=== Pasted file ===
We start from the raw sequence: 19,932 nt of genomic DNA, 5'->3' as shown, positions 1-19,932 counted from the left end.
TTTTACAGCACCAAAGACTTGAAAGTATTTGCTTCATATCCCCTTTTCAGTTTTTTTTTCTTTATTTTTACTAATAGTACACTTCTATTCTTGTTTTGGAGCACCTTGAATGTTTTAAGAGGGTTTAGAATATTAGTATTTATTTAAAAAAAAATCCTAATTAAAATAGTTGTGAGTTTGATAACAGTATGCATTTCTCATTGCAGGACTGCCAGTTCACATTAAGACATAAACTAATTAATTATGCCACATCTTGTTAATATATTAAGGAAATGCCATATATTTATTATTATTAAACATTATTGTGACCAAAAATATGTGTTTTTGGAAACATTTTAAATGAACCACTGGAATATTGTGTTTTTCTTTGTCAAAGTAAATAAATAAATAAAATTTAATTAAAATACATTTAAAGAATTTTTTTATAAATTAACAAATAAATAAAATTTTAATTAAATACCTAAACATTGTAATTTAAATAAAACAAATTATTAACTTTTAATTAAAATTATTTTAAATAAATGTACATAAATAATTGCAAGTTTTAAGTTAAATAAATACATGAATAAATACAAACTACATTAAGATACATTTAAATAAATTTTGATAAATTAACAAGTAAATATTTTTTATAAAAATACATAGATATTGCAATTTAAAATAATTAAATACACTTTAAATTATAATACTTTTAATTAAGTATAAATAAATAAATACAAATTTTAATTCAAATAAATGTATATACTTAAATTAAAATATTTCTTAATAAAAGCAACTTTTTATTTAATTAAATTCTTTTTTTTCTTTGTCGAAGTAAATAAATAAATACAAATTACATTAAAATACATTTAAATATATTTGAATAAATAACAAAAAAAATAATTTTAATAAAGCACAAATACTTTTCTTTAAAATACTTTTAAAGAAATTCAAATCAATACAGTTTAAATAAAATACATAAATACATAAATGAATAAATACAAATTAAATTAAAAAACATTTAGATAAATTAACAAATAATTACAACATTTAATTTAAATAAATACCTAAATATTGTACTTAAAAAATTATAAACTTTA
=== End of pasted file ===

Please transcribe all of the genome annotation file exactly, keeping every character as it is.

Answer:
We start from the raw sequence: 19,932 nt of genomic DNA, 5'->3' as shown, positions 1-19,932 counted from the left end.
TTTTACAGCACCAAAGACTTGAAAGTATTTGCTTCATATCCCCTTTTCAGTTTTTTTTTCTTTATTTTTACTAATAGTACACTTCTATTCTTGTTTTGGAGCACCTTGAATGTTTTAAGAGGGTTTAGAATATTAGTATTTATTTAAAAAAAAATCCTAATTAAAATAGTTGTGAGTTTGATAACAGTATGCATTTCTCATTGCAGGACTGCCAGTTCACATTAAGACATAAACTAATTAATTATGCCACATCTTGTTAATATATTAAGGAAATGCCATATATTTATTATTATTAAACATTATTGTGACCAAAAATATGTGTTTTTGGAAACATTTTAAATGAACCACTGGAATATTGTGTTTTTCTTTGTCAAAGTAAATAAATAAATAAAATTTAATTAAAATACATTTAAAGAATTTTTTTATAAATTAACAAATAAATAAAATTTTAATTAAATACCTAAACATTGTAATTTAAATAAAACAAATTATTAACTTTTAATTAAAATTATTTTAAATAAATGTACATAAATAATTGCAAGTTTTAAGTTAAATAAATACATGAATAAATACAAACTACATTAAGATACATTTAAATAAATTTTGATAAATTAACAAGTAAATATTTTTTATAAAAATACATAGATATTGCAATTTAAAATAATTAAATACACTTTAAATTATAATACTTTTAATTAAGTATAAATAAATAAATACAAATTTTAATTCAAATAAATGTATATACTTAAATTAAAATATTTCTTAATAAAAGCAACTTTTTATTTAATTAAATTCTTTTTTTTCTTTGTCGAAGTAAATAAATAAATACAAATTACATTAAAATACATTTAAATATATTTGAATAAATAACAAAAAAAATAATTTTAATAAAGCACAAATACTTTTCTTTAAAATACTTTTAAAGAAATTCAAATCAATACAGTTTAAATAAAATACATAAATACATAAATGAATAAATACAAATTAAATTAAAAAACATTTAGATAAATTAACAAATAATTACAACATTTAATTTAAATAAATACCTAAATATTGTACTTAAAAAATTATAAACTTTA